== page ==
Have you utilised all your year-end tax planning deadline opportunities? Quick tips to minimise the tax you pay
The value of investments can fall as well as rise. You may get back less than you invested.
The Financial Conduct Authority does not regulate Tax Planning and Inheritance Tax Planning.
As we near the 2017/18 tax year end on 5 April, if appropriate to your particular situation, we’ve provided some tax planning tips to help you maximise the use of your various tax allowances and minimise the tax you pay.
We take a personal approach to your tax needs. Informed by our detailed knowledge of your affairs, we explore some of the best options which you could consider to help manage your tax obligations most effectively.
Income Tax planning
-Ensure income-producing investments are held by the spouse who has the lowest tax rate.
-Make use of the transferable married couple’s allowance where one spouse is not fully using their personal allowance and the tax- paying spouse only pays the basic rate of tax.
-If your income is around the £100,000 figure, look at ways of preserving the personal allowance. You could consider making Gift Aid payments or pension payments to help minimise loss of this allowance.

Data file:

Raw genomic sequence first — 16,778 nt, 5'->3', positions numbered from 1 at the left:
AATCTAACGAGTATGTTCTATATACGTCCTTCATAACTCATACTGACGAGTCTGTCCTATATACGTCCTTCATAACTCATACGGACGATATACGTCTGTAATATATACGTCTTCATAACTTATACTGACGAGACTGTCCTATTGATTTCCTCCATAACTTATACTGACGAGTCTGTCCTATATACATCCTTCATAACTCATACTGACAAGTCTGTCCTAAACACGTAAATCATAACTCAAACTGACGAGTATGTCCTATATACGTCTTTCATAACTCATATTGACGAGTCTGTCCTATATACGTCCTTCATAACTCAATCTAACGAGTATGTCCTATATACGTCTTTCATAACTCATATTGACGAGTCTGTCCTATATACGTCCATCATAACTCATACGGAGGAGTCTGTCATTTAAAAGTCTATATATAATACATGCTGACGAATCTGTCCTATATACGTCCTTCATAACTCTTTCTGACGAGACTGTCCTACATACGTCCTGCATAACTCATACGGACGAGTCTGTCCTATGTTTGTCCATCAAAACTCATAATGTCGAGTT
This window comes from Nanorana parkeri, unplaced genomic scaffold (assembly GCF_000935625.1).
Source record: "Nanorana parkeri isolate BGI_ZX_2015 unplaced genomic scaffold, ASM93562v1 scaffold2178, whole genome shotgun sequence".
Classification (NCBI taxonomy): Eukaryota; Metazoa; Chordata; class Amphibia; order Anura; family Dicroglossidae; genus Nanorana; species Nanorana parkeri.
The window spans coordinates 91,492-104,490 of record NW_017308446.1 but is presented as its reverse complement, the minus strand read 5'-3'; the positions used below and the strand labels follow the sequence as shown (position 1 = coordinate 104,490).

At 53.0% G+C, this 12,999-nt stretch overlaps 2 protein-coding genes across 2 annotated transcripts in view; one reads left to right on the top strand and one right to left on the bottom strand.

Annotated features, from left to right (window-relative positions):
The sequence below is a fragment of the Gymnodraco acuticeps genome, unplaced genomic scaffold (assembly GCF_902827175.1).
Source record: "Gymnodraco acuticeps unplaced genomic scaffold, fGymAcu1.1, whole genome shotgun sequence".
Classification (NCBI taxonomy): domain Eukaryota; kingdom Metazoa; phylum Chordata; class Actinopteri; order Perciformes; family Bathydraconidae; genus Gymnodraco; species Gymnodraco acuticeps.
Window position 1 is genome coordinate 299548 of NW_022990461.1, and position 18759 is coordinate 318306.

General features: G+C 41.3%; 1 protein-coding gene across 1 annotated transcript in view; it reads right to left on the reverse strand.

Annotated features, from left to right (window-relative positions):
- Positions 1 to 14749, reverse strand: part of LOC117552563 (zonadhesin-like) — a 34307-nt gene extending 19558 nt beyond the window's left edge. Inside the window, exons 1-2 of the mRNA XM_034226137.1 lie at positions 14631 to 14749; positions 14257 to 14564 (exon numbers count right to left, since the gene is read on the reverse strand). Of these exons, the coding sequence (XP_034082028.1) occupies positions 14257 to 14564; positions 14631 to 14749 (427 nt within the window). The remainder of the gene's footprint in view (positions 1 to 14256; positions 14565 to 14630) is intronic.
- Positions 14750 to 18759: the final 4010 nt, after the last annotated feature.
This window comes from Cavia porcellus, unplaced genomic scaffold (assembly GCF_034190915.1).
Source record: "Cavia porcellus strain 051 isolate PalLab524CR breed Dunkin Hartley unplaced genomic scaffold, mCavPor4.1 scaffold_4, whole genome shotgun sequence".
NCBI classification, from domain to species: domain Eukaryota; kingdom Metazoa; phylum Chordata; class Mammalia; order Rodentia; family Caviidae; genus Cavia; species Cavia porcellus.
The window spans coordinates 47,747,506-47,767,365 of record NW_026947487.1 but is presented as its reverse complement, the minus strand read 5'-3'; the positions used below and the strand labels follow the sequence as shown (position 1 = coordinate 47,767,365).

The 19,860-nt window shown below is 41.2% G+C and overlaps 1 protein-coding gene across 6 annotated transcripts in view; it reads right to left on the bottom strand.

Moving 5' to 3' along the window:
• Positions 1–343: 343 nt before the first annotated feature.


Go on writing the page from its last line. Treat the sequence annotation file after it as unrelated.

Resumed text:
-Consider topping up any Individual Savings Accounts (ISAs) you or your spouse have to the maximum limit, which is £20,000 each.
-Make use of any unused annual pension allowance brought forward before it is lost.
-Make use of the £5,000 dividend allowance available when considering salary and dividend options.
-If your company car arrangement is coming up for renewal, consider opting for cars with lower emissions and list prices to help minimise an Income Tax charge.
Inheritance Tax (IHT) planning
-Use your annual exemption for gifts of up to £3,000 per tax year; this exemption can be carried forward to the next tax year.
-Regular (qualifying) gifts out of net income are exempt from IHT – consider establishing a pattern of regular gifting to take advantage of this tax break.
-Wedding or civil ceremony gifts of up to £1,000 per person (£2,500 for a grandchild or great-grandchild, or £5,000 for a child) are exempt from.
Small gifts exemption up to £250 – you can give as many gifts of up to £250 per person as you like during the tax year, providing you haven’t used another exemption on the same person.
Capital Gains Tax planning
Make use of the annual exemption – currently £11,300 – and remember that assets can be transferred between spouses and registered civil partners tax-free.
If you want to speak to one of our team at Lifetime Wealth about your year-end tax planning, arrange a call back today by using the button below.
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